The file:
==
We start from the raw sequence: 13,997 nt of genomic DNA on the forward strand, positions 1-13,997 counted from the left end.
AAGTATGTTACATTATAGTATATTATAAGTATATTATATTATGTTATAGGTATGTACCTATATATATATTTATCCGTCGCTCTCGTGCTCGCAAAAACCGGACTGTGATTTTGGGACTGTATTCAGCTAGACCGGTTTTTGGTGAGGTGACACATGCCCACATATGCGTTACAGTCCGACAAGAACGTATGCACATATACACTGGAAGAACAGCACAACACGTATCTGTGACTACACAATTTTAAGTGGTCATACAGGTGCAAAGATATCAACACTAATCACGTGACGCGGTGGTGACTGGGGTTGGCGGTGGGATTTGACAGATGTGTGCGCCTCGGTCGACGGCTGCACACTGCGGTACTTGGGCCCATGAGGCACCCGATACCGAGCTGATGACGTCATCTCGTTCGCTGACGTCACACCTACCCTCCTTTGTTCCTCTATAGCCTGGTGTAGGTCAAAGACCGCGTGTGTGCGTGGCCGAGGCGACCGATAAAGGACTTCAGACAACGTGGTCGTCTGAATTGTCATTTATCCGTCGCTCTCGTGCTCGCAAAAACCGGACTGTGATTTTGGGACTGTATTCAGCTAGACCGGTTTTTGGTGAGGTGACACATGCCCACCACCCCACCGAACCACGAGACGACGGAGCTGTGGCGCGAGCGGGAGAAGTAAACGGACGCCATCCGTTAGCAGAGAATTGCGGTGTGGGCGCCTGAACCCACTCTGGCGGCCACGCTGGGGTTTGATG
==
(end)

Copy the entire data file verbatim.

We start from the raw sequence: 13,997 nt of genomic DNA on the forward strand, positions 1-13,997 counted from the left end.
AAGTATGTTACATTATAGTATATTATAAGTATATTATATTATGTTATAGGTATGTACCTATATATATATTTATCCGTCGCTCTCGTGCTCGCAAAAACCGGACTGTGATTTTGGGACTGTATTCAGCTAGACCGGTTTTTGGTGAGGTGACACATGCCCACATATGCGTTACAGTCCGACAAGAACGTATGCACATATACACTGGAAGAACAGCACAACACGTATCTGTGACTACACAATTTTAAGTGGTCATACAGGTGCAAAGATATCAACACTAATCACGTGACGCGGTGGTGACTGGGGTTGGCGGTGGGATTTGACAGATGTGTGCGCCTCGGTCGACGGCTGCACACTGCGGTACTTGGGCCCATGAGGCACCCGATACCGAGCTGATGACGTCATCTCGTTCGCTGACGTCACACCTACCCTCCTTTGTTCCTCTATAGCCTGGTGTAGGTCAAAGACCGCGTGTGTGCGTGGCCGAGGCGACCGATAAAGGACTTCAGACAACGTGGTCGTCTGAATTGTCATTTATCCGTCGCTCTCGTGCTCGCAAAAACCGGACTGTGATTTTGGGACTGTATTCAGCTAGACCGGTTTTTGGTGAGGTGACACATGCCCACCACCCCACCGAACCACGAGACGACGGAGCTGTGGCGCGAGCGGGAGAAGTAAACGGACGCCATCCGTTAGCAGAGAATTGCGGTGTGGGCGCCTGAACCCACTCTGGCGGCCACGCTGGGGTTTGATG